Home burglaries are a fact of life. In fact, a home burglary occurs about every 13 seconds in the U.S. You have no way to guarantee your home won’t be one of those burglarized, but you do have plenty of ways to decrease the chances of it happening to you. You can start by understanding just how burglars break in—and how to thwart them.
If you think a locked door is deterrent enough, think again. Most burglars operate with a get in and get out mentality. They are only in your home for eight to 12 minutes, so they don’t mind busting open a door or window to gain entry. They’ll be out of there in no time anyway.
#1 point of entry: The front door
Burglars enter by the front door more than any other way: 34% of the time, a burglar uses the front door. How do you thwart them? Cut back any shrubs or bushes that give the burglar a place to hide while breaking in, so your front door is in plain sight of your neighbors. Do not have a spare key hidden. Most burglars know where to look, and will simply find it and let themselves in. Have a solid-core door, to thwart those willing to bust through. Install heavier duty locks and use longer screws (like 3-inch) for installing the strikeplate.
#2 point of entry: A first-floor window
A first-floor window is the second most common point of entry, at 23%. As with your front door, cut back or even remove shrubs or anything else that provides a hiding place. Do not leave windows open when you leave, no matter how stuffy your house might get. And install secondary locks on your windows, because the locks that come with your windows are too often not secure enough to keep a burglar out.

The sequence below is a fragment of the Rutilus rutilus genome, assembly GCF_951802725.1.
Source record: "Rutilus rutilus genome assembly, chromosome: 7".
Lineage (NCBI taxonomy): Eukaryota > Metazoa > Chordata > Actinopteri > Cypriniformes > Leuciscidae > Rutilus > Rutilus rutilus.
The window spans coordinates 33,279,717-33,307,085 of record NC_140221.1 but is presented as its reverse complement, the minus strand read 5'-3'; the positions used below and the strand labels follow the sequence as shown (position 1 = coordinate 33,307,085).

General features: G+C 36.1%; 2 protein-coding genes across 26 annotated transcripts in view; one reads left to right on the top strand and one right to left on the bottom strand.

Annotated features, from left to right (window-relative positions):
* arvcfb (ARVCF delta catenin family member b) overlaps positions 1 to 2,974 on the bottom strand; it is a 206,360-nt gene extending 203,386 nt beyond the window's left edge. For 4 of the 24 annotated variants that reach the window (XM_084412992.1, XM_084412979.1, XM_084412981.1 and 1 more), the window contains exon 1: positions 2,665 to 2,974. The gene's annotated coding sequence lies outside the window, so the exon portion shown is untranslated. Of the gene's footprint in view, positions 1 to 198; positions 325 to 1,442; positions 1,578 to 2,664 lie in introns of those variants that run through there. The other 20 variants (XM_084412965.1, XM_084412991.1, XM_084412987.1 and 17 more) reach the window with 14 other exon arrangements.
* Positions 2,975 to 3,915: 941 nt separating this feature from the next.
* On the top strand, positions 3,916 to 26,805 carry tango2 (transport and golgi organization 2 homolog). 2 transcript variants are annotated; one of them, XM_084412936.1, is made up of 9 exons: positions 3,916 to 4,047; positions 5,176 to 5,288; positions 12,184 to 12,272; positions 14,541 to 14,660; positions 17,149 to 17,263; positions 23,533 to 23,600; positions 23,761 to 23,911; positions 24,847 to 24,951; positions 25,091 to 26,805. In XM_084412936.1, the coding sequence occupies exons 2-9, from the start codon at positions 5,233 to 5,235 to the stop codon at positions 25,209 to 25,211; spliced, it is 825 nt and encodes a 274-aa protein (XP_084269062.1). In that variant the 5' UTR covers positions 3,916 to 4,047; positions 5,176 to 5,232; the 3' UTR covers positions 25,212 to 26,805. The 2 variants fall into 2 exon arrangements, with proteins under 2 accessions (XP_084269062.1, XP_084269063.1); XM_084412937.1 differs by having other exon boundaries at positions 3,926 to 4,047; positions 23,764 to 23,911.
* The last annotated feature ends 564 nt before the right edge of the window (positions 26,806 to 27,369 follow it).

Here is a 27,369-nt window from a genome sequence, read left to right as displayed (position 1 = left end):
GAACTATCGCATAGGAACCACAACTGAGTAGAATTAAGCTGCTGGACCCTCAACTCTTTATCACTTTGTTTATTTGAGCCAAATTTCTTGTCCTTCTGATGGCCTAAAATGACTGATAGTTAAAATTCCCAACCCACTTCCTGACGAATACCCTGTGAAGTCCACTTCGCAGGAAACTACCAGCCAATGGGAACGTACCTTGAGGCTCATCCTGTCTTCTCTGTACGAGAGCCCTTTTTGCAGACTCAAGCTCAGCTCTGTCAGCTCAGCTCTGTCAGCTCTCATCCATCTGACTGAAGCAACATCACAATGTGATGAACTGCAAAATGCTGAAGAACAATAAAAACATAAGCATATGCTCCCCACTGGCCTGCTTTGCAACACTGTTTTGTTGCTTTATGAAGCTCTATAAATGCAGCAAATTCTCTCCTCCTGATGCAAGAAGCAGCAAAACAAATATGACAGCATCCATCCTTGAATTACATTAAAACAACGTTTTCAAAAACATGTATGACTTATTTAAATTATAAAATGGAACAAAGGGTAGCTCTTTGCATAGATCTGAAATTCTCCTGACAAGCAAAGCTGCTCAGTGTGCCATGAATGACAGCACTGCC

#3 point of entry: The back door
The back door or another kind of secondary entrance is how burglars get in 22% of the time. Thwarting them here requires the same steps as thwarting them from gaining entrance through the front door: cut back shrubs, don’t hide a key, use a solid-core door with upgraded locks.
Additional points of entry
Although first-floor doors and windows are the primary point of entry, burglars find other ways in too:
9% of the time, they go through the garage
6% of the time they get in through unlocked storage areas
4% of the time it’s through the basement
2% of the time they get in through an unlocked or open second-story window
For each of these, the advice is the same. Cut back shrubs. Lock, lock, lock, lock doors and windows every single time you leave the house. And use better quality doors, windows and locks.
See what a burglar has to say about your home’s appeal
You don’t have to take our word for it. You can also see the advice from a real-life burglar that we’ve provided here, and follow these tips to make your home less appealing based on what this burglar has to say:
Keep drapes and blinds open when you leave.
Have a car in the driveway, even when no one is home.
Have a home security system. Burglars know some home security signs are fake, but a home security alarm going off will make a burglar scram.
Most of all, cut back trees and bushes and avoid tall fences. You might like the privacy from your neighbors when you’re home, want your home visible from the street when you’re not to make it less appealing to burglars—so you won’t have to worry about thwarting them in the first place.